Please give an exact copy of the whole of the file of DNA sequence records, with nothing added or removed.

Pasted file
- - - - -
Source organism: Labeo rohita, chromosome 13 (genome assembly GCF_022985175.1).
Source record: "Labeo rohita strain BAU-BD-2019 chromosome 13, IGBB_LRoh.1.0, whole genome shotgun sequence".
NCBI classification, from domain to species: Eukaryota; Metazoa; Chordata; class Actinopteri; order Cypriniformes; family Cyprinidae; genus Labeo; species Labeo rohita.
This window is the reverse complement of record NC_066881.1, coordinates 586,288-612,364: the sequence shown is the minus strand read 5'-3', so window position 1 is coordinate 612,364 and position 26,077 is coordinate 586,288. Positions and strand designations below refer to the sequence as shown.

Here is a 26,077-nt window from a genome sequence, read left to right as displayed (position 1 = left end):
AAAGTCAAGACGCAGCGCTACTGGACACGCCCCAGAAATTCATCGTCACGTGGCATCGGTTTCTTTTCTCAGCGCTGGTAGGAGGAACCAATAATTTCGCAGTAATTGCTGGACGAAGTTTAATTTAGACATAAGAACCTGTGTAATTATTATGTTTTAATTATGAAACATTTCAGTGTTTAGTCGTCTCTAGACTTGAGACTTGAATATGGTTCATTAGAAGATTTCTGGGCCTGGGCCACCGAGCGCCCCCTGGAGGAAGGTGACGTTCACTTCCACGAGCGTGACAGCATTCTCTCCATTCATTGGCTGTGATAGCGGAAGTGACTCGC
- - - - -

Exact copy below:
Source organism: Labeo rohita, chromosome 13 (genome assembly GCF_022985175.1).
Source record: "Labeo rohita strain BAU-BD-2019 chromosome 13, IGBB_LRoh.1.0, whole genome shotgun sequence".
NCBI classification, from domain to species: Eukaryota; Metazoa; Chordata; class Actinopteri; order Cypriniformes; family Cyprinidae; genus Labeo; species Labeo rohita.
This window is the reverse complement of record NC_066881.1, coordinates 586,288-612,364: the sequence shown is the minus strand read 5'-3', so window position 1 is coordinate 612,364 and position 26,077 is coordinate 586,288. Positions and strand designations below refer to the sequence as shown.

Here is a 26,077-nt window from a genome sequence, read left to right as displayed (position 1 = left end):
AAAGTCAAGACGCAGCGCTACTGGACACGCCCCAGAAATTCATCGTCACGTGGCATCGGTTTCTTTTCTCAGCGCTGGTAGGAGGAACCAATAATTTCGCAGTAATTGCTGGACGAAGTTTAATTTAGACATAAGAACCTGTGTAATTATTATGTTTTAATTATGAAACATTTCAGTGTTTAGTCGTCTCTAGACTTGAGACTTGAATATGGTTCATTAGAAGATTTCTGGGCCTGGGCCACCGAGCGCCCCCTGGAGGAAGGTGACGTTCACTTCCACGAGCGTGACAGCATTCTCTCCATTCATTGGCTGTGATAGCGGAAGTGACTCGC